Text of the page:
I have led and shaped research into the pathophysiology of pregnancy-based disorders through my discoveries in the field of angiogenesis, growth factor receptor signalling and vascular protective enzymes. Having been brought up and educated in London, I graduated from King’s College London and gained a PhD at University College London, supervised by G.V.R. Born, FRS and M. Hobsley FRCS. Subsequently, I moved to the University of Cambridge to work with Professor Steven Smith, a leader in the field of gynaecological disorders, under a Wellcome Trust-funded post-doctoral fellowship. In 1993, I was appointed a Lecturer in Obstetrics and Gynaecology at the University of Birmingham and focused myself to addressing the unanswered questions in the field of obstetrics by applying a vascular biologist’s approach. This led to exciting discoveries and helped me to develop a world-leading research group that is internationally acclaimed. In 1998, I was promoted to a personal chair as Professor of Reproductive Physiology. Within obstetrics, I think my work in the late nineties helped to revolutionise the field by suggesting that increase in soluble VEGFR-1 (sFlt-1) may cause preeclampsia by antagonising the beneficial effects of vascular endothelial growth factor-A (VEGF-A), which was later proven to be the case by Dr Karumanchi. Additionally, in 2000, I showed for the first time how the enzyme heme oxygenase-1 could be used to protect placenta from cytokine-induced damage. I had always planed to go back to London, but fate had other plans and in 2010 I moved to the University of Edinburgh to take up the newly establish Gustav Born Chair of Vascular Biology, named after my mentor.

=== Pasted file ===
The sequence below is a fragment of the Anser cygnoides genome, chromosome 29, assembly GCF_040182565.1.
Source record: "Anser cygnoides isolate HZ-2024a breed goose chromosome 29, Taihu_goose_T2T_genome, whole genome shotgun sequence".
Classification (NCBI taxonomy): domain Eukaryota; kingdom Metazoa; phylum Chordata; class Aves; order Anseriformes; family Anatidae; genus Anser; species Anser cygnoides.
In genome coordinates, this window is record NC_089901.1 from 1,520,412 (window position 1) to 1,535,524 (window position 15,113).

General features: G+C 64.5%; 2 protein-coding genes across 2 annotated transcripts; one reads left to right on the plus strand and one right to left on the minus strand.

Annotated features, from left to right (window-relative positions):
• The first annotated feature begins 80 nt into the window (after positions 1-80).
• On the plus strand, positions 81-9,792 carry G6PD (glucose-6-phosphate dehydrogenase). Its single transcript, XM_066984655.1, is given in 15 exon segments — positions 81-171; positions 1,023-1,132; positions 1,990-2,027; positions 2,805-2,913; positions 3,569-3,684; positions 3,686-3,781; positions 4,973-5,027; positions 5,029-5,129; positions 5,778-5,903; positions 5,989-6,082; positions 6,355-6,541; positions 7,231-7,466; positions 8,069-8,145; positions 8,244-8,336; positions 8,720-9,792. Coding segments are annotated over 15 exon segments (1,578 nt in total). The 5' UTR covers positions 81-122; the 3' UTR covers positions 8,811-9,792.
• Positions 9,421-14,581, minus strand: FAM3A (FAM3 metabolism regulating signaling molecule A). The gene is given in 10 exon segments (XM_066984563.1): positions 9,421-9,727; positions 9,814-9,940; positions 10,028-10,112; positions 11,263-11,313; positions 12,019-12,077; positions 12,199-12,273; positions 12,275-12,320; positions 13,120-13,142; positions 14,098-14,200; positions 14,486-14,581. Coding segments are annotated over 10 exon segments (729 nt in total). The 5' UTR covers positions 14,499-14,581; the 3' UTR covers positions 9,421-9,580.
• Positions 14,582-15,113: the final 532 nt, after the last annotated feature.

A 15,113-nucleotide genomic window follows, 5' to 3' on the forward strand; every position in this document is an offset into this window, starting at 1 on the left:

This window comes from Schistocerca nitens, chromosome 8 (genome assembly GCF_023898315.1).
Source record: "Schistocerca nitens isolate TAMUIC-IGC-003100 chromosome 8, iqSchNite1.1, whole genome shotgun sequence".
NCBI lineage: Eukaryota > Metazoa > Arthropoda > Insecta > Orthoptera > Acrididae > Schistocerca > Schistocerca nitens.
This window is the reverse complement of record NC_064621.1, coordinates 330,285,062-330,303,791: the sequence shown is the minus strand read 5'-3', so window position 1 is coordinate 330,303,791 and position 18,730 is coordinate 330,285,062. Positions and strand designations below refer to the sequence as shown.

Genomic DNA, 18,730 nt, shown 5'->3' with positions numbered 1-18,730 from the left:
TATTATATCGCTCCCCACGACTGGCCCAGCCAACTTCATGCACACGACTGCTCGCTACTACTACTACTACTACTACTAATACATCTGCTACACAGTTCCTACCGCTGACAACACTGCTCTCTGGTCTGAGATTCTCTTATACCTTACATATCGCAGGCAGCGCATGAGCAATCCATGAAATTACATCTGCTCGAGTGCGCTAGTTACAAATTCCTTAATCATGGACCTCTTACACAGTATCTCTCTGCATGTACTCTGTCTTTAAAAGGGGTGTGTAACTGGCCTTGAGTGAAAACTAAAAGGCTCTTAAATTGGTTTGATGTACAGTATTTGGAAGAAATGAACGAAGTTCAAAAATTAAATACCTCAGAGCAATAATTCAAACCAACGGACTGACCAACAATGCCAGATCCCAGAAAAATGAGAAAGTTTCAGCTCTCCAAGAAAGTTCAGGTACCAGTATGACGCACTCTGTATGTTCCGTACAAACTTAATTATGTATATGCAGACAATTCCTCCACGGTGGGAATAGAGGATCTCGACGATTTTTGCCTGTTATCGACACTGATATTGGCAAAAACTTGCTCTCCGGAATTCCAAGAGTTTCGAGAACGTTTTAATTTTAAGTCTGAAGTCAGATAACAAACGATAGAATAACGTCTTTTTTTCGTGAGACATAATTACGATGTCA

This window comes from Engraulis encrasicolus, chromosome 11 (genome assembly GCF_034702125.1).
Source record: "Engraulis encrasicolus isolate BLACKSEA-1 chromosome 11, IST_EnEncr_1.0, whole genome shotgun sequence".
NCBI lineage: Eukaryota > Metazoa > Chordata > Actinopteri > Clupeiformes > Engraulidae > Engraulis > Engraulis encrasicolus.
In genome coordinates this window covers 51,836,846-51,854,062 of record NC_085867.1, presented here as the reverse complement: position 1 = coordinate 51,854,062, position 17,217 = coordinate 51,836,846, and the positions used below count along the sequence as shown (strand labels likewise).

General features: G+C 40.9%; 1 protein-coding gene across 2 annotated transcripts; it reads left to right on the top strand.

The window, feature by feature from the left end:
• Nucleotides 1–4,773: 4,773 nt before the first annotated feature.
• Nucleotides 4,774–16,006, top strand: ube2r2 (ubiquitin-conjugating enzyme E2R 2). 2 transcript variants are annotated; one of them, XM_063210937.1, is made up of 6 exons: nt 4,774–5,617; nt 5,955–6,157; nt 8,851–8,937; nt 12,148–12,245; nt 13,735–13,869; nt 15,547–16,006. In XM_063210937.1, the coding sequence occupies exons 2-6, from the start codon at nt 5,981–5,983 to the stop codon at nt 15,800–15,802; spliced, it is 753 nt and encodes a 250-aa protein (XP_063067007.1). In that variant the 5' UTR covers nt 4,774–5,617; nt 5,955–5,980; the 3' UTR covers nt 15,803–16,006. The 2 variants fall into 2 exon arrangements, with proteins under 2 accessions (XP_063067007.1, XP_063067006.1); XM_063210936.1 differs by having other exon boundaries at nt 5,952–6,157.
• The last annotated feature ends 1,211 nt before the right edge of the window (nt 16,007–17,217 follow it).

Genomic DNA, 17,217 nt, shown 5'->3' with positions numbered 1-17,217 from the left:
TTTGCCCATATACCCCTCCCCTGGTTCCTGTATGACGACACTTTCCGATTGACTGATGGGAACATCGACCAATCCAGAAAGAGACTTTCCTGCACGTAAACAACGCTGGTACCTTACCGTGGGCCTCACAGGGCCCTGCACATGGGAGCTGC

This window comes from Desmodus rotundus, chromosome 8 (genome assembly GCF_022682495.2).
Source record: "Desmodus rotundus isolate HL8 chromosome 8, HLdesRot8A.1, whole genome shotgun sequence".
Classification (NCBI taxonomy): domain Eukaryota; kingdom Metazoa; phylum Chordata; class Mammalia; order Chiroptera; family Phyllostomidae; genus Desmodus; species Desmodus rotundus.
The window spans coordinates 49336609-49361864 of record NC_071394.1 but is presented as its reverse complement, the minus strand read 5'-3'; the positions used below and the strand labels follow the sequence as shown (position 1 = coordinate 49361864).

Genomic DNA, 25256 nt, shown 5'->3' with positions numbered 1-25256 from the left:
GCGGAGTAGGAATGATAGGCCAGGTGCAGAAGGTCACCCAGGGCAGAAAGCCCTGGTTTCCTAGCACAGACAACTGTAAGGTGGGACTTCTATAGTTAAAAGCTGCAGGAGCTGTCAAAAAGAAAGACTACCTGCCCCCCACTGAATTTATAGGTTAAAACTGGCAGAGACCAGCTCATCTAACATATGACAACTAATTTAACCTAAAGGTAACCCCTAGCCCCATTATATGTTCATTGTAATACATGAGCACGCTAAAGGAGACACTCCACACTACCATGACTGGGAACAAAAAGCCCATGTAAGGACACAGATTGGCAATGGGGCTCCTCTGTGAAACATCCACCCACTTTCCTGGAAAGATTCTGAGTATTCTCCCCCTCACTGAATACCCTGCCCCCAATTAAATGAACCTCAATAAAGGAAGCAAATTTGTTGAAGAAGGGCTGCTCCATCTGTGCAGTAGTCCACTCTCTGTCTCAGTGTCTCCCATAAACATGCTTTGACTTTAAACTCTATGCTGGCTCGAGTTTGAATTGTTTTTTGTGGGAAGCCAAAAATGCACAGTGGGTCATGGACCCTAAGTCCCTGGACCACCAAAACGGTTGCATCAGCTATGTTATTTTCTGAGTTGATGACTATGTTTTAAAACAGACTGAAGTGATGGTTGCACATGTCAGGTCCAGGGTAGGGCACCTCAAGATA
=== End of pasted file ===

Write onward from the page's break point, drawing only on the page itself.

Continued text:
Assistant Principal for International Post-Doctoral Training
Chief Investigator - StAmP Trial
Visiting Professor Stanford University School of Medicine